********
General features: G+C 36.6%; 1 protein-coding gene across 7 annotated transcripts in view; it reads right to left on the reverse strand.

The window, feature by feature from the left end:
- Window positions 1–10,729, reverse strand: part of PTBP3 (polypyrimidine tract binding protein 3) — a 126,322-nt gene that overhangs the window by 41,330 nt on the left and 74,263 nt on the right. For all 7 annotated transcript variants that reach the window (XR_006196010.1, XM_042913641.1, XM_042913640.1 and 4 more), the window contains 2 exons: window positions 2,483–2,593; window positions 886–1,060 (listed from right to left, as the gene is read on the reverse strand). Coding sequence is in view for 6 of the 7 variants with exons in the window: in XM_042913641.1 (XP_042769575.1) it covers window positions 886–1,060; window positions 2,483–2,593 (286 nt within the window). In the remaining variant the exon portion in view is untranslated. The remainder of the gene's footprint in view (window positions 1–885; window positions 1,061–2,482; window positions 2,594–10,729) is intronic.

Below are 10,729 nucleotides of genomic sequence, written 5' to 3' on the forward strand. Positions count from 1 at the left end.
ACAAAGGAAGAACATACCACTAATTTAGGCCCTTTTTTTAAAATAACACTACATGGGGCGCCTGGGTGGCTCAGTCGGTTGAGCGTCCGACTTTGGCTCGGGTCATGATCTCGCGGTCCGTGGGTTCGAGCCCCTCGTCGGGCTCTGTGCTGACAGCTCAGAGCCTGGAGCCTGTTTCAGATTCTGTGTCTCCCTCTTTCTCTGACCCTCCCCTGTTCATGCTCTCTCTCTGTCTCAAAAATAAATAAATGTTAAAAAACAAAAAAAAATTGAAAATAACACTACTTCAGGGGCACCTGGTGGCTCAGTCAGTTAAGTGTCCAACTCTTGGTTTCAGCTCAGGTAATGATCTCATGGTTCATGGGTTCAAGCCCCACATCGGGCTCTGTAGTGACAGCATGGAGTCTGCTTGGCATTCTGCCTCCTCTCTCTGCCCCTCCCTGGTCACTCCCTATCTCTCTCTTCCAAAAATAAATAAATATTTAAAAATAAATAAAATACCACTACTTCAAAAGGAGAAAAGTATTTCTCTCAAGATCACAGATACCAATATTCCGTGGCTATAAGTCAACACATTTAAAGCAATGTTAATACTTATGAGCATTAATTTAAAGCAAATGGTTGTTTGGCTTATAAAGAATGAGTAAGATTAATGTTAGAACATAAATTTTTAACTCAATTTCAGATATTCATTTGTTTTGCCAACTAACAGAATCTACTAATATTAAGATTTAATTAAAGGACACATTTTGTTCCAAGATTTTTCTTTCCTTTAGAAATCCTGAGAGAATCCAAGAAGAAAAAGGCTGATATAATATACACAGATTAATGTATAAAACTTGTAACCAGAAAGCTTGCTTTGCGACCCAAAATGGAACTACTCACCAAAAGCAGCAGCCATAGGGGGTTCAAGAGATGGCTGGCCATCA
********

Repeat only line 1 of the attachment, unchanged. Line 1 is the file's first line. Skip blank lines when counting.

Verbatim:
General features: G+C 36.6%; 1 protein-coding gene across 7 annotated transcripts in view; it reads right to left on the reverse strand.